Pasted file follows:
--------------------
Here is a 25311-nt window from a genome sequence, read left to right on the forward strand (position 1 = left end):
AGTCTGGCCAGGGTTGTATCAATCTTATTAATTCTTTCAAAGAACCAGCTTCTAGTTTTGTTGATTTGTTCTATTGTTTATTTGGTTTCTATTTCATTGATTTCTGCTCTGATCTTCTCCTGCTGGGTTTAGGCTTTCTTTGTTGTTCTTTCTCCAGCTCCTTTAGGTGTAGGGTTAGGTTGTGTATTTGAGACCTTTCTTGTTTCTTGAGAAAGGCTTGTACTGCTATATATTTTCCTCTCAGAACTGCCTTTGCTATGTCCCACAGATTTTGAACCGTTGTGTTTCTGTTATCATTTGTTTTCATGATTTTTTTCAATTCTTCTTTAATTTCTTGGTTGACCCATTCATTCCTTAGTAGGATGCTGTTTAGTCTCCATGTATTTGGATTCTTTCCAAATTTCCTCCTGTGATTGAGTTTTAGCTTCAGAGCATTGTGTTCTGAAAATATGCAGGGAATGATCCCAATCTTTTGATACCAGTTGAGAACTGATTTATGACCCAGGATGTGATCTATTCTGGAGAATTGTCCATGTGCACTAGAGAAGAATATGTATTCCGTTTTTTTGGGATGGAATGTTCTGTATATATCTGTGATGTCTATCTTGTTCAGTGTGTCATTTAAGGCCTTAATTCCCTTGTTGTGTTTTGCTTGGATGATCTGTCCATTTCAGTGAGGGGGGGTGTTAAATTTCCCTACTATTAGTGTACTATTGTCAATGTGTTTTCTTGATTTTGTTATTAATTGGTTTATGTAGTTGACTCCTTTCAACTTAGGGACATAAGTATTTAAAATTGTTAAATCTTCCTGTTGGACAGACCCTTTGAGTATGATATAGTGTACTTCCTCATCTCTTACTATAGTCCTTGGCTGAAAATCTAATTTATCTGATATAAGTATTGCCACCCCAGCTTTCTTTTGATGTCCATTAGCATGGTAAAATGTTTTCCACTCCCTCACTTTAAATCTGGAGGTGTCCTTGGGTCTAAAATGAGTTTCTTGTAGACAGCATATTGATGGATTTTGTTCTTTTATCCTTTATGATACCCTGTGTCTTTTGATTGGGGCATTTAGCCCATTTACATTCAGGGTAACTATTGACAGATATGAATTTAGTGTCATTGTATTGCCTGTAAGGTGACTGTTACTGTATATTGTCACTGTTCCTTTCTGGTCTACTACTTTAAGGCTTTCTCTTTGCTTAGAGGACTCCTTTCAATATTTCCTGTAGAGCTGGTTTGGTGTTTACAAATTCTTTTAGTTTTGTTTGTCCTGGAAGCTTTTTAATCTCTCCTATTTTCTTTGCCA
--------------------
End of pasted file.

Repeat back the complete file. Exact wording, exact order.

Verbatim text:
Here is a 25311-nt window from a genome sequence, read left to right on the forward strand (position 1 = left end):
AGTCTGGCCAGGGTTGTATCAATCTTATTAATTCTTTCAAAGAACCAGCTTCTAGTTTTGTTGATTTGTTCTATTGTTTATTTGGTTTCTATTTCATTGATTTCTGCTCTGATCTTCTCCTGCTGGGTTTAGGCTTTCTTTGTTGTTCTTTCTCCAGCTCCTTTAGGTGTAGGGTTAGGTTGTGTATTTGAGACCTTTCTTGTTTCTTGAGAAAGGCTTGTACTGCTATATATTTTCCTCTCAGAACTGCCTTTGCTATGTCCCACAGATTTTGAACCGTTGTGTTTCTGTTATCATTTGTTTTCATGATTTTTTTCAATTCTTCTTTAATTTCTTGGTTGACCCATTCATTCCTTAGTAGGATGCTGTTTAGTCTCCATGTATTTGGATTCTTTCCAAATTTCCTCCTGTGATTGAGTTTTAGCTTCAGAGCATTGTGTTCTGAAAATATGCAGGGAATGATCCCAATCTTTTGATACCAGTTGAGAACTGATTTATGACCCAGGATGTGATCTATTCTGGAGAATTGTCCATGTGCACTAGAGAAGAATATGTATTCCGTTTTTTTGGGATGGAATGTTCTGTATATATCTGTGATGTCTATCTTGTTCAGTGTGTCATTTAAGGCCTTAATTCCCTTGTTGTGTTTTGCTTGGATGATCTGTCCATTTCAGTGAGGGGGGGTGTTAAATTTCCCTACTATTAGTGTACTATTGTCAATGTGTTTTCTTGATTTTGTTATTAATTGGTTTATGTAGTTGACTCCTTTCAACTTAGGGACATAAGTATTTAAAATTGTTAAATCTTCCTGTTGGACAGACCCTTTGAGTATGATATAGTGTACTTCCTCATCTCTTACTATAGTCCTTGGCTGAAAATCTAATTTATCTGATATAAGTATTGCCACCCCAGCTTTCTTTTGATGTCCATTAGCATGGTAAAATGTTTTCCACTCCCTCACTTTAAATCTGGAGGTGTCCTTGGGTCTAAAATGAGTTTCTTGTAGACAGCATATTGATGGATTTTGTTCTTTTATCCTTTATGATACCCTGTGTCTTTTGATTGGGGCATTTAGCCCATTTACATTCAGGGTAACTATTGACAGATATGAATTTAGTGTCATTGTATTGCCTGTAAGGTGACTGTTACTGTATATTGTCACTGTTCCTTTCTGGTCTACTACTTTAAGGCTTTCTCTTTGCTTAGAGGACTCCTTTCAATATTTCCTGTAGAGCTGGTTTGGTGTTTACAAATTCTTTTAGTTTTGTTTGTCCTGGAAGCTTTTTAATCTCTCCTATTTTCTTTGCCA